The Hitchhiker by Norman Rockwell
November 30, 1940 Issue of The Saturday Evening Post
The Hitchhiker, a Norman Rockwell painting, appeared on the cover of The Saturday Evening Post published November 30, 1940. This is another favorite of Rockwell collectors, a classic enduring image of the world Rockwell painted.
An alternate title for this painting is Hitchhiker to Miami.
This painting was Rockwell's 197th overall out of 322 total paintings that were published on the cover of the Saturday Evening Post. Rockwell's career with the Post spanned 47 years, from his first cover illustration, Boy With Baby Carriage in 1916 to his last, Portrait of John F. Kennedy, in 1963.
This was also the sixth cover for The Post in 1940. In 1940, there were seven Norman Rockwell Saturday Evening Post covers published.
The location of the original oil on canvas painting is not known.
This painting also appears in four Rockwell commentary books. It appears:
Pristine original copies of this magazine cover routinely sell for big bucks on eBay, when it is offered. And to think it only cost five cents originally! And it was mint condition then, too.
In this painting, Norman Rockwell shows us a popular way to travel and see the America during a simpler time.
Hitchhiking was a fairly common practice for a long time. I remember my father giving rides to people during the 1960's.
Nowadays the practice is considered dangerous for all concerned, the rider and the person giving the ride. Of course that is not so when you know the rider.
This young hitchhiker is looking for a ride from anyone who will give it. All he really cares about is the destination, Miami, Florida.
This young man looks almost lazy to me, but perhaps you consider him relaxed.
He is not standing at the side of the road with his thumb out. He is reclined and playing his ukulele.
The Hitchhiker was only one of 322 Norman Rockwell Saturday Evening Post covers; Here is the list of Norman Rockwell Saturday Evening Post cover illustrations.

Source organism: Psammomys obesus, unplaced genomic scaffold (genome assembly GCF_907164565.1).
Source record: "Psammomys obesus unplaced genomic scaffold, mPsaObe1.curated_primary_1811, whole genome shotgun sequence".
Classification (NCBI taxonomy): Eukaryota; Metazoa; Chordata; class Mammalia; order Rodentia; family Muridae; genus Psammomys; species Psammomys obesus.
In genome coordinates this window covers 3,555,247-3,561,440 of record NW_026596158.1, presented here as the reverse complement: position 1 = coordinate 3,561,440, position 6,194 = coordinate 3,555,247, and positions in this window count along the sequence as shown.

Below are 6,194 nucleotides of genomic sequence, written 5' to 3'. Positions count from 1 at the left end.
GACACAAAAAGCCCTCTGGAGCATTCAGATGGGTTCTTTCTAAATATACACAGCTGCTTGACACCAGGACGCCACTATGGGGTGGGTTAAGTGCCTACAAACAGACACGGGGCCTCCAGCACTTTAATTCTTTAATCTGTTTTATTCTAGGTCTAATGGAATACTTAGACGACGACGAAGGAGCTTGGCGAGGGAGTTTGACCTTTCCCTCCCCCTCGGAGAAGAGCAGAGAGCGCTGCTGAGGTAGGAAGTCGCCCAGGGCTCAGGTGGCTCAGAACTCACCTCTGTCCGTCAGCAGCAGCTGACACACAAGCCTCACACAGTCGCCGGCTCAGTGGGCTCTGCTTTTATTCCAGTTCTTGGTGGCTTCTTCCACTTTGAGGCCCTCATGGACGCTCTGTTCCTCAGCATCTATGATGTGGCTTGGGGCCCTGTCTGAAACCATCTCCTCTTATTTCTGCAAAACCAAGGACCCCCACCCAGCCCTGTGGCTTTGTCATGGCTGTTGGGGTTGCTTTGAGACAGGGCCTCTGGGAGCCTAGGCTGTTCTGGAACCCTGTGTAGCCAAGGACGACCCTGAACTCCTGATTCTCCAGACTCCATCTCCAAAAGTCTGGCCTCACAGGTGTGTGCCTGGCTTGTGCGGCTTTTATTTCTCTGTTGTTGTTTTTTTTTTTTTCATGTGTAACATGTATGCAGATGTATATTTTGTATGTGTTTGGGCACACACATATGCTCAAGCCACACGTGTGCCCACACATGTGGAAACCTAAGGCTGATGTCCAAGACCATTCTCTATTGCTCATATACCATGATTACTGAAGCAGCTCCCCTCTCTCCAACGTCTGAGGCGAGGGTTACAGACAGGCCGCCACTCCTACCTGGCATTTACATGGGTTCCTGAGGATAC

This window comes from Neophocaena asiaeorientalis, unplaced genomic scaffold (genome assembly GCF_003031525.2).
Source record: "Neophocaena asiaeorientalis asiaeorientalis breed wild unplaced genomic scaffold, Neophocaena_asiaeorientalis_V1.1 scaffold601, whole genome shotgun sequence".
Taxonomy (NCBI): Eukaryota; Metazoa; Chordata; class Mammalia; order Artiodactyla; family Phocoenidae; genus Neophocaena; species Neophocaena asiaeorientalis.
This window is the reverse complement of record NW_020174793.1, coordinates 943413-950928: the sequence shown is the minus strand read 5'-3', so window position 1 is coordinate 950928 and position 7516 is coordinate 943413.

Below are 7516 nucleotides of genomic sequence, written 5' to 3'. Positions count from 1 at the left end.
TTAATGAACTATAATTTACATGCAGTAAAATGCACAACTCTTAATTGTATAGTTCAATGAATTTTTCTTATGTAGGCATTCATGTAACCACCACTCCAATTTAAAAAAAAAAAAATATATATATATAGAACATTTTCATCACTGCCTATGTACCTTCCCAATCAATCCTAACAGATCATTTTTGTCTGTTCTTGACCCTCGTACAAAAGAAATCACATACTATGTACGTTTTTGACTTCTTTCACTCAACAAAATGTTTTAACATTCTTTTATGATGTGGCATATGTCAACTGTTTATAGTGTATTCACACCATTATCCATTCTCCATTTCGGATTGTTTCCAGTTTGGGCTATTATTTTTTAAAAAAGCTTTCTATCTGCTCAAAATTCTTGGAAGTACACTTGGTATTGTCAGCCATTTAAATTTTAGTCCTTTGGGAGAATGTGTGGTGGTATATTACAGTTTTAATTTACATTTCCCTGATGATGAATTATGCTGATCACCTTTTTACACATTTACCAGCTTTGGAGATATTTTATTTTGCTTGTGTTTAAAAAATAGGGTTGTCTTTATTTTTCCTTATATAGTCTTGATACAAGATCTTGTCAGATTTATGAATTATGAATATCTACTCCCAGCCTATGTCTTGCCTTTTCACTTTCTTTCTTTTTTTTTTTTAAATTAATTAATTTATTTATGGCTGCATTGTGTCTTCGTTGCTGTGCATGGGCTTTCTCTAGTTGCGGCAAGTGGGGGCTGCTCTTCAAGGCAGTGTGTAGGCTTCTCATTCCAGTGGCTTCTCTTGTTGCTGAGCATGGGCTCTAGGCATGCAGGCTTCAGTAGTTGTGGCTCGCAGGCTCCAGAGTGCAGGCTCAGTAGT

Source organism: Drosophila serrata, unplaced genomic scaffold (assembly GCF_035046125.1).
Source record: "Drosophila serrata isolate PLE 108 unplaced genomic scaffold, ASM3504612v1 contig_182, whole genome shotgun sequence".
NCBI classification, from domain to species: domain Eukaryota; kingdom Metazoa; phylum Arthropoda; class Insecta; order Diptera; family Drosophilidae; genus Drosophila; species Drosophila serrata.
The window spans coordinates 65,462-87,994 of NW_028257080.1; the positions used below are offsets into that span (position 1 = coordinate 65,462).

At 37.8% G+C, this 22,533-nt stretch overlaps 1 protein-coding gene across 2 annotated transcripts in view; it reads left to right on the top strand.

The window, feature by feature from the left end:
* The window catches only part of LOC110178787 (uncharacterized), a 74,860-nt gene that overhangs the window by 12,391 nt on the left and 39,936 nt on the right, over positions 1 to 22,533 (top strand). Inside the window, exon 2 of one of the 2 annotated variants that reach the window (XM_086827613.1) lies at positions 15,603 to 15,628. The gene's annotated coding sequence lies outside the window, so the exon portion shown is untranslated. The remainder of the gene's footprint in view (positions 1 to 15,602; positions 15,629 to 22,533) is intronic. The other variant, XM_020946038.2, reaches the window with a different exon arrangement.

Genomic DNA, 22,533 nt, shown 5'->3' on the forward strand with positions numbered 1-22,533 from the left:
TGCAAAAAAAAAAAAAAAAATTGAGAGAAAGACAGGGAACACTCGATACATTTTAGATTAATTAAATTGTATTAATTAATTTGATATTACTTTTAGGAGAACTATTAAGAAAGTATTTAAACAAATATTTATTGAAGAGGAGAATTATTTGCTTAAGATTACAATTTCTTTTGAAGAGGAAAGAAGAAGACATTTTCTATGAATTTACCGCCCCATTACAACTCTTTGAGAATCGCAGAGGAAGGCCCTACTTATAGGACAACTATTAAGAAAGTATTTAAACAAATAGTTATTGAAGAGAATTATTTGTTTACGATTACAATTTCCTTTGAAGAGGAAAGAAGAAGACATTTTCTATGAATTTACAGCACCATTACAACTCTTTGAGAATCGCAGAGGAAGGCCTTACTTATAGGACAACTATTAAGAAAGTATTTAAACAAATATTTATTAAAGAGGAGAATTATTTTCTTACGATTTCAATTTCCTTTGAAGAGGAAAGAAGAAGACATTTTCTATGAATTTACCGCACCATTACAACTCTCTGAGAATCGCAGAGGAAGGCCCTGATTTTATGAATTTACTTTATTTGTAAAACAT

Here is the complete list of all Norman Rockwell magazine covers.
He has shed his shoes and is in his stocking feet.
Our only clue that he is hitching is the thumb paintedon his case and the word "MIAMI" beside it in large white letters.
Smoking his pipe, relaxed in the sunshine, waiting for a free ride to his chosen destination: he sure has it made, doesn't he?
Norman Rockwell's The Hitchhiker (1940)
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Do you have a personal story about this painting? Do you know the model personally? Do you have a different take on the commentary?
Norman Rockwell Quotes:
I'll never have enough time to paint all the pictures I'd like to.
No man with a conscience can just bat out illustrations. He's got to put all his talent and feeling into them!
Some people have been kind enough to call me a fine artist. I've always called myself an illustrator. I'm not sure what the difference is. All I know is that whatever type of work I do, I try to give it my very best. Art has been my life.
Right from the beginning, I always strived to capture everything I saw as completely as possible.
The secret to so many artists living so long is that every painting is a new adventure. So, you see, they're always looking ahead to something new and exciting. The secret is not to look back.
I can take a lot of pats on the back. I love it when I get admiring letters from people. And, of course, I'd love it if the critics would notice me, too.
You must first spend some time getting your model to relax. Then you'll get a natural expression.
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